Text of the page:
A technique for locating the center of mass and principal axes of the lower limb.

Medicine & Science in Sports & Exercise: July 1992
Special Communications: Methods: PDF Only

VERSTRAETE, M. C. A method for locating the center of mass and principal axes of the lower limb. Med. Sci. Sports Exerc., Vol. 24, No. 7, pp. 825-831, 1992. The position of the human body in space is typically recorded using a fixed inertial coordinate system, often referred to as a laboratory coordinate system. Although these fixed reference axes simplify the collection and reduction of such position data, the results produced often have little or no anatomical significance. The purpose of this study was to develop the methods, both experimental and analytical, to construct a set of orthogonal principal axes for each the foot, shank, and thigh segments of the lower limb for use in motion analysis. The axes chosen were determined by targeting specific bony landmarks as suggested by the literature and forming the principal axes with respect to these landmarks. The location of the center of mass of each segment was also determined from these anatomical landmarks. It was found that the foot, due to its less rigid nature and more complex geometry, required a more extensive analysis using a single frame of standing data prior to the analysis of the motion data. The axes formed do not attempt to solve the problems of joint rotation axes, but provide an initial, anatomically significant set of reference axes that may be easily reproduced and utilized in further analyses.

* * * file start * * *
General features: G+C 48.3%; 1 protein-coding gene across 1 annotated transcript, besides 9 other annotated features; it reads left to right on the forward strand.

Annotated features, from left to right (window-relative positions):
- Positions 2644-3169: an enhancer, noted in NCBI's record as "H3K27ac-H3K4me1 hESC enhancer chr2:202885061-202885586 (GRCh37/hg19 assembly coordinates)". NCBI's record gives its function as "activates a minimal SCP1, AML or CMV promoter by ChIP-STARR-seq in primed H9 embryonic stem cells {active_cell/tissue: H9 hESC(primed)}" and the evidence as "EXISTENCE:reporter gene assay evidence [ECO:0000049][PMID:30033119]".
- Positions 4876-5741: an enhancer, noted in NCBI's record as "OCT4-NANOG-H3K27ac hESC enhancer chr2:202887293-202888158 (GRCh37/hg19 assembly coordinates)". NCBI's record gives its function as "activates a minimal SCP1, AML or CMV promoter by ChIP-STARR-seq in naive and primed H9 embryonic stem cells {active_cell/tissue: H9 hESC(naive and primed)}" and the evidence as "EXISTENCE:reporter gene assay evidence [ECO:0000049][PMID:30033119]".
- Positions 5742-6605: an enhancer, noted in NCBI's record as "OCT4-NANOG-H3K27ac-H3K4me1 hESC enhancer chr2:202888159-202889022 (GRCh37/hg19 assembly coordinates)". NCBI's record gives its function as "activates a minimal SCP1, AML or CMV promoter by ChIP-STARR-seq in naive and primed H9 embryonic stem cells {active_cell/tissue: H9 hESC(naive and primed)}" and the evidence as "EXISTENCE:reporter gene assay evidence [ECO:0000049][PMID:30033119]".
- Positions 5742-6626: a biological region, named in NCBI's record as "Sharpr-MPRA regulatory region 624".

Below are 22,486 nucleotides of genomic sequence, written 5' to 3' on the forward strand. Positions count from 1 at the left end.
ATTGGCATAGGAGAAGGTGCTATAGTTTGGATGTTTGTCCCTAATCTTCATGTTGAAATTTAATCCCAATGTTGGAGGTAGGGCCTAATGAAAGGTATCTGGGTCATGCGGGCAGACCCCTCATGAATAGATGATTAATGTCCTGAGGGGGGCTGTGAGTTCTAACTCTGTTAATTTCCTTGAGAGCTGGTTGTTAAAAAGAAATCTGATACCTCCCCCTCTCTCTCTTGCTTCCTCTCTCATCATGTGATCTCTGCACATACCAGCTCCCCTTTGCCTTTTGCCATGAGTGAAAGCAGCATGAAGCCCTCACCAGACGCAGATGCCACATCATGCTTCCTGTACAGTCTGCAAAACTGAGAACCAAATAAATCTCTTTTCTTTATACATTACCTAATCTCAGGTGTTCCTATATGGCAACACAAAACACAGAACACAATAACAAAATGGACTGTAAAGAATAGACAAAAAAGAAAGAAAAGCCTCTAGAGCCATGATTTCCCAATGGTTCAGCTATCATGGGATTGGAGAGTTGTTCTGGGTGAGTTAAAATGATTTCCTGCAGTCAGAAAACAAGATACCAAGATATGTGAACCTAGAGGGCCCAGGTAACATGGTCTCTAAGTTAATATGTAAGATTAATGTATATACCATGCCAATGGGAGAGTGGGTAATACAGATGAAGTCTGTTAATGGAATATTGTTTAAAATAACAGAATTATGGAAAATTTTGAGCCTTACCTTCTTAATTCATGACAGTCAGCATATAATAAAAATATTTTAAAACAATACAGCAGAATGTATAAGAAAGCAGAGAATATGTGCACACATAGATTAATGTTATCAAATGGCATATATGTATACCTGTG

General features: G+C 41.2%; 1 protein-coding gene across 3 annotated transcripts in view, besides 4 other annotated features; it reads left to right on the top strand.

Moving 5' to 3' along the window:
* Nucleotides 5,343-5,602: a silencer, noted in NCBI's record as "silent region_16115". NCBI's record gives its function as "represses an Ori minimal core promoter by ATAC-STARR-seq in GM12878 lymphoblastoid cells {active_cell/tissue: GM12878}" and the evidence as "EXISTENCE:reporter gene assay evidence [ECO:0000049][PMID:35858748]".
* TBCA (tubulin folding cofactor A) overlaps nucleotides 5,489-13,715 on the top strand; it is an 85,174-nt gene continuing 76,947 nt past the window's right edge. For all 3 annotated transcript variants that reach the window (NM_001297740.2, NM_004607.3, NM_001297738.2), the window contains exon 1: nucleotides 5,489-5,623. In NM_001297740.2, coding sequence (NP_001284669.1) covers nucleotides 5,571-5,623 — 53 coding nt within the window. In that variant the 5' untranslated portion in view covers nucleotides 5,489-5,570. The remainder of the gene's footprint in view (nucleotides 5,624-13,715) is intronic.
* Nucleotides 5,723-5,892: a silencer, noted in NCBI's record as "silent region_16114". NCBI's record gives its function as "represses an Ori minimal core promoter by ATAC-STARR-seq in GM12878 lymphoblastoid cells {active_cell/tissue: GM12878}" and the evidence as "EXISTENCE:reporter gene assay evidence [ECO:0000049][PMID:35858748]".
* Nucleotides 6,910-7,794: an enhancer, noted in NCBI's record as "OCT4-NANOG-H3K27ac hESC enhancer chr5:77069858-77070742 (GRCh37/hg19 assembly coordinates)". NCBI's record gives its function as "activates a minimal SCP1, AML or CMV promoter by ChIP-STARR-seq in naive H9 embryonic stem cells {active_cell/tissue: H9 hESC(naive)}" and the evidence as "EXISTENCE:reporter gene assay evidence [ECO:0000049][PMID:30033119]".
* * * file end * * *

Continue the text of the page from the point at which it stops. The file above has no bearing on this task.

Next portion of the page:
(C)1992The American College of Sports Medicine